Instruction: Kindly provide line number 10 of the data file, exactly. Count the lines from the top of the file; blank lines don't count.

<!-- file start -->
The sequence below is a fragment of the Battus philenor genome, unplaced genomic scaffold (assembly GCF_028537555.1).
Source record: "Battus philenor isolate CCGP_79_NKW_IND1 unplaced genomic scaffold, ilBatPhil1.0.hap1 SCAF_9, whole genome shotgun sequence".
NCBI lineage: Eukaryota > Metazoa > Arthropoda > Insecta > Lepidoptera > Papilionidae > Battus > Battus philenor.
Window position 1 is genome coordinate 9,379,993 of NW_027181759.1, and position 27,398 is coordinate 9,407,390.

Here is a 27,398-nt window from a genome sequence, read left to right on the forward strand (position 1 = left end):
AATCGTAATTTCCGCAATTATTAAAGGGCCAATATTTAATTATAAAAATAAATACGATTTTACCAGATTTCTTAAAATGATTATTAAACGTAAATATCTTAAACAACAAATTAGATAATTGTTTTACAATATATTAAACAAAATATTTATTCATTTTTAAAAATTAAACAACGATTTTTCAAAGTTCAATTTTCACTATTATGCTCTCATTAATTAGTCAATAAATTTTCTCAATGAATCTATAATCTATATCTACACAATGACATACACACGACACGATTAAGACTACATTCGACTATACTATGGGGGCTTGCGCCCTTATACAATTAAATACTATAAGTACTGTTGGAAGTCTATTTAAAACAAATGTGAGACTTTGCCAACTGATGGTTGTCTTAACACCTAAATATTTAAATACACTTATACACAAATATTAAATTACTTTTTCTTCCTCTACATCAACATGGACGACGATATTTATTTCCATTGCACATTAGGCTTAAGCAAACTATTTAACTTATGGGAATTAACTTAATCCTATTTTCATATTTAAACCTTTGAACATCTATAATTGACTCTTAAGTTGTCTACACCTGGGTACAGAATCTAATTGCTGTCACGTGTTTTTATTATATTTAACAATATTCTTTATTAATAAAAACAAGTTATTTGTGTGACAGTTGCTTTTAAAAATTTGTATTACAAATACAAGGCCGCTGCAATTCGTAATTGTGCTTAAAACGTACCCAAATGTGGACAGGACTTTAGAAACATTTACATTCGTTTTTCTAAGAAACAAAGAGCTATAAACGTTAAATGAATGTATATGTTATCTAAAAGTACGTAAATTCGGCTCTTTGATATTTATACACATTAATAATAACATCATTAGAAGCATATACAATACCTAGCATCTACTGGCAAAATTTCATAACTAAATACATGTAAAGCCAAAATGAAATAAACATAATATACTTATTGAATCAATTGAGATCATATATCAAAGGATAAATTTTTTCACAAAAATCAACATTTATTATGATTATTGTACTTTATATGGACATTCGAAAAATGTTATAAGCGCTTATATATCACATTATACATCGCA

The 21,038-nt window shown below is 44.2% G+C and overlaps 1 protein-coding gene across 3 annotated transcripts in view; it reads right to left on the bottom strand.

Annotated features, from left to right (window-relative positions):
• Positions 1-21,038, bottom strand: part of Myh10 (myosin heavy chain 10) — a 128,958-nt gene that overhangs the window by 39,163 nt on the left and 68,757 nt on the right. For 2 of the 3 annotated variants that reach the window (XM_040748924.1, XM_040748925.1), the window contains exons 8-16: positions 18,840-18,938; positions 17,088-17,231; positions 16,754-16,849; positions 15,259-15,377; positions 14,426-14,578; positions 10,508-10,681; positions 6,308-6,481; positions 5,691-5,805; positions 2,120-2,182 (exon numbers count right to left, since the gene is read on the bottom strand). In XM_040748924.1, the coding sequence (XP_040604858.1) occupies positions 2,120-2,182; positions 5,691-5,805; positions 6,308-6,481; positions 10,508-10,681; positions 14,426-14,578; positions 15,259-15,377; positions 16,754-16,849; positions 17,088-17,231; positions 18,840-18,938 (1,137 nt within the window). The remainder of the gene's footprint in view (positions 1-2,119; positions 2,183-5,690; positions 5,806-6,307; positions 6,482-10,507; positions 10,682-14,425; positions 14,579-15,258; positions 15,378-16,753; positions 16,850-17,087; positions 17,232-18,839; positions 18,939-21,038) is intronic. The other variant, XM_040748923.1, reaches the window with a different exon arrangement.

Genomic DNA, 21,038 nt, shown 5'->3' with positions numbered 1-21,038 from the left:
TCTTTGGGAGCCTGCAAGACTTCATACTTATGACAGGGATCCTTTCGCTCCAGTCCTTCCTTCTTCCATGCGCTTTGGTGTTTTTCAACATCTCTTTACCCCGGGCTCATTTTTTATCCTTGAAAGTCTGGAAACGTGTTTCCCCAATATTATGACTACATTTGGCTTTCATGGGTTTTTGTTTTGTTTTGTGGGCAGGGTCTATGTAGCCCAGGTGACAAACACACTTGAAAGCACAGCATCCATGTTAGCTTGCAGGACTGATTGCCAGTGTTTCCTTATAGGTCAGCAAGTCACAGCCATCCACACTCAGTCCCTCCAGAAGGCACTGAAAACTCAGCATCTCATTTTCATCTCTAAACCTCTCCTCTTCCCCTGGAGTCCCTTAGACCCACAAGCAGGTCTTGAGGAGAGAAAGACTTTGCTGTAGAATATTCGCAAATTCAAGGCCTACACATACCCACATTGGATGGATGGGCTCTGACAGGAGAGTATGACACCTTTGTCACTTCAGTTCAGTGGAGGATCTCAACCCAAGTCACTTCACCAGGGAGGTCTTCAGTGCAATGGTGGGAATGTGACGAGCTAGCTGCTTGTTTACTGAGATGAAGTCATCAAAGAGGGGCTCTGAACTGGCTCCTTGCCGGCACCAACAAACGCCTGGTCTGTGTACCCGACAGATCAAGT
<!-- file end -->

Genomic DNA, 21,038 nt, shown 5'->3' with positions numbered 1-21,038 from the left: